Moose’s fully-booked workshops certainly delivered great success. He his audience of keen young artists was completely transfixed by what he had to show, providing creative input into a collective narrative. Moose started by introducing himself and his work. I was surprised to see his incredible scope of work from doodled cartoons to realistic watercolour landscapes. His work for the Tate Gallery L.S. Lowry exhibition and Evolver magazine cover were also impressive.
He then went on to reveal a white sheet of paper with two coloured dots as an antidote for artist’s block. Rather that fearing a blank piece of paper he showed how the artist can respond to the organic forms of random paint marks. This way, the story comes from the art rather than vice versa. This method worked extremely well and it was a pleasure to see Moose drawing in front of an audience. In particular, the children responded well to his requests for narratives ideas -the names of characters and what they were saying to each other. At the end of the exercise the group had created Bertie Bean and Donald D’uque engaging in a tense confrontation with a sword and a leaf.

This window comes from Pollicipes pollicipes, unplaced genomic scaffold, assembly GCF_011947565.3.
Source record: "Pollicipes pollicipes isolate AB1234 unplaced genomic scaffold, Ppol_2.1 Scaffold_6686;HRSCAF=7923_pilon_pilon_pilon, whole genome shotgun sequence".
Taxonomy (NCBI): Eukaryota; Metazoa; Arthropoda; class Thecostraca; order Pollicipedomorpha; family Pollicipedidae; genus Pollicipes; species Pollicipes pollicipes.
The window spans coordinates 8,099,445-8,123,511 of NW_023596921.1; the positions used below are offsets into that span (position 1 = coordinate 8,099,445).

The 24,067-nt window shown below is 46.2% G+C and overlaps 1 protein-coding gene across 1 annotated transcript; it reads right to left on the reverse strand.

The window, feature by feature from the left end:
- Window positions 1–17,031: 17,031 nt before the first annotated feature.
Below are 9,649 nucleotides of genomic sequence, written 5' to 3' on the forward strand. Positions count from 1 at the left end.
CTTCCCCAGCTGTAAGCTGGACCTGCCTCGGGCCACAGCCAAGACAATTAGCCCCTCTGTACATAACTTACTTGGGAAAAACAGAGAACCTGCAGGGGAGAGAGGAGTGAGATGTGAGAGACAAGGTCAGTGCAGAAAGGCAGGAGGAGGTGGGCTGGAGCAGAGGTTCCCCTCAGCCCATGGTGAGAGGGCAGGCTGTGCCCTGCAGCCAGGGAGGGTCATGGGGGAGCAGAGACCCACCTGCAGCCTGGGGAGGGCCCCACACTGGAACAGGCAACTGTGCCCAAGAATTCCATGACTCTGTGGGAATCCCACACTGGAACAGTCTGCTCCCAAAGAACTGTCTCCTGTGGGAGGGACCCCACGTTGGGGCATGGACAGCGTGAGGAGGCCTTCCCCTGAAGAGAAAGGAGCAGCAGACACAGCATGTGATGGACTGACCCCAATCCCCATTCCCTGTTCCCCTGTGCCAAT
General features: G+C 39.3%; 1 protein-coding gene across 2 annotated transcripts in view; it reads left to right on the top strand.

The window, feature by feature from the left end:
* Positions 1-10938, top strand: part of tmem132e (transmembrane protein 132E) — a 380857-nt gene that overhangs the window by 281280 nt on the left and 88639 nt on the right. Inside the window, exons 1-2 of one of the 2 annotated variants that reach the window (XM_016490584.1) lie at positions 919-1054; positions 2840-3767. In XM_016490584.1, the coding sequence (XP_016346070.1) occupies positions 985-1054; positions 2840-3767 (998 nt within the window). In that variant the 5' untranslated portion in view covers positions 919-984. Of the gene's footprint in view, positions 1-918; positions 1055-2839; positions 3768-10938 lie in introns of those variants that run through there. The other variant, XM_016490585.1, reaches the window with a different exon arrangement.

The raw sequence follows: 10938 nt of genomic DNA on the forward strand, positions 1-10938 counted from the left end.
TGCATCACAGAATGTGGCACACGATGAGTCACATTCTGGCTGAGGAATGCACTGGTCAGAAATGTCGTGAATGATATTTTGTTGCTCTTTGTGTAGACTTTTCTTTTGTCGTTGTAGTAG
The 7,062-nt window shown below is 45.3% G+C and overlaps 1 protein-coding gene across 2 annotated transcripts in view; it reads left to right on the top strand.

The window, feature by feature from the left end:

The audience were then given the chance to try Moose’s method themselves and work from a few coloured paint splatters. His mode of working proved extremely successful and many children produced exciting illustrations with a quirky story. Moose was always there to encourage and question, nurturing a broad range of narratives.
The feedback was very positive from both children and parents, with Freya saying “Just by seeing spots on a piece of paper can make everything more exciting.” And it really was an exciting experience. If you are interested in hearing more about his work and background, read the interview in the link below.